Birding is my new favorite hobby!
This week we tackled reptiles and birds. Birds, I found to be one of the most interesting subjects, but also one of the hardest to get to grips with.
Our first game drive of the week, we found ourselves with the elephant herd and had the opportunity to sit with them awhile. The herd crossed the road and came within 10m of us. It is quite something to be surrounded so closely by approx. twenty elephants. At one point it looked like the larger more dominant males were going to fight as they stood face to face, staring into the whites of each other’s eyes! Turns out they were just sizing each other up and fluffing their tail feathers.
In the afternoon we were back in class, where we listened to the calls produced by some of the Southern African birds, fifty species to be precise! This led to some funny moments, and a lot of laughter, as, in order to help us memorize the sounds, we associated them with words and phrases that sounded similar to the bird’s call. Example: Greater Honeyguide – Victooor Victooor! It became my bird (for obvious reasons). Another bird, the Cape Longclaw, for most of us, sounded like a lightsabre being drawn or a laser being shot on the set of Star Wars ha ha!!!
November 16th was my birthday, Rhino Memorial Day, and a day of birding with Piet. Firstly, I would like to thank everyone for all your words and hugs to wish me a happy birthday! These may be small things, but they really make me smile and I would like to say thank you again!
We left Ulovane at 06:00, our first stop was at Gods Window, where we met up with the landowners, rangers, APU, and guests of Amakhala to pay tribute to Rhinos that had been poached on the reserve in 2010 and 2011. Giles Gush opened the proceedings and William Fowlds gave a talk on the current state of affairs for Rhino in the country and in the Eastern Cape, it is looking pretty dire in parts of the country, especially Kruger. But the Eastern Cape is fairing well and thanks to the incredible work of the APU units, Amakhala has not suffered a poaching incident since 2011. Once all the guests had left, we made our way into the reserve as two vehicles and went looking for birds, while driving Piet told us stories about the first elephants brought to the reserve and about many other things that were so captivating. We were lucky enough to be able to take a short walk to view Amakhala’s Grand Canyon a small valley of red stone cut by erosion it was BEAUTIFUL!! Thank you, Piet!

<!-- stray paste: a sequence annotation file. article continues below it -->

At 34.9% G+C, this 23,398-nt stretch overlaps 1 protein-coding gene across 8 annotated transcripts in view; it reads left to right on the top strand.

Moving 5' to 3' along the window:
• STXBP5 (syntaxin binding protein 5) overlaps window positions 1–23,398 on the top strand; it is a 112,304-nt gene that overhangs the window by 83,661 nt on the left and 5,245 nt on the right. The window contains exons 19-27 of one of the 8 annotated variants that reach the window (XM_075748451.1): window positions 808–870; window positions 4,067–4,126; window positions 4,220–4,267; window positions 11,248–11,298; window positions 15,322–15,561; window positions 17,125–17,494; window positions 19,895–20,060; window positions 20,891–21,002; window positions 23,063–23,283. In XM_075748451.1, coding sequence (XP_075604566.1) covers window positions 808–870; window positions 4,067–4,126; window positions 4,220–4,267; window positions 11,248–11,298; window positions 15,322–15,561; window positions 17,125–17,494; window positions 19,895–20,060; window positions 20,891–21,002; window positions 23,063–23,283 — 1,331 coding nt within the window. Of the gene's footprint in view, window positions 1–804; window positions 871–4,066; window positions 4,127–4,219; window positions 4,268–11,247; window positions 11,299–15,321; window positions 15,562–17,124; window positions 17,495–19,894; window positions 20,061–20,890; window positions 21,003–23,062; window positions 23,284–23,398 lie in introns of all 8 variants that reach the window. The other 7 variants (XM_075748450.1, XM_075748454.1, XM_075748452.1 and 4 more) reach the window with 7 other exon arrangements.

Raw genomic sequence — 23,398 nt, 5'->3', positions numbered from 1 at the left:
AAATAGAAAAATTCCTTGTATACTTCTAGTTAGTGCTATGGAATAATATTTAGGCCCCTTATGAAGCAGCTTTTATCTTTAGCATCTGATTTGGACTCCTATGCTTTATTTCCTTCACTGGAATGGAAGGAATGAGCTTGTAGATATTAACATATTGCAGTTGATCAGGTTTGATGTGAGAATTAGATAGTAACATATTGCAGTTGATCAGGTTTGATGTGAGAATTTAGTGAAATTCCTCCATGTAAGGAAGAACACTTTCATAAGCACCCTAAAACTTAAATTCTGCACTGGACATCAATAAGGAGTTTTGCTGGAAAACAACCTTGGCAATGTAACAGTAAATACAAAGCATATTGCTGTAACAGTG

For lunch, it was a small braai in the bush (AWESOME!) and in the afternoon I drove Sully back to Ulovane. The afternoon is often the best time in the car because towards the end of the Journey everyone is relaxing, joking, and laughing!
On the last day of game drives this week, I was able to take some amazing aerial shots with my drone. I managed to follow a Black Backed Jackal who was running through the bush and got some terrific top-side and profile shots of an elephant moving through the thicket.
That day was also the last in the cars with Mino, a guide from Shamwari reserve and this has been one of the most beautiful human encounters have had in my life!!
THANK YOU, MINO, AND THANK YOU ULOVANE! – Victor De Clercq (Belgium)
”Live with intention. Walk to the edge. Listen hard. Practice wellness. Play with abandon. Laugh. Choose with no regret. Do what you love. Live as if this is all there is.”– Mary Anne Roadacher-Hershey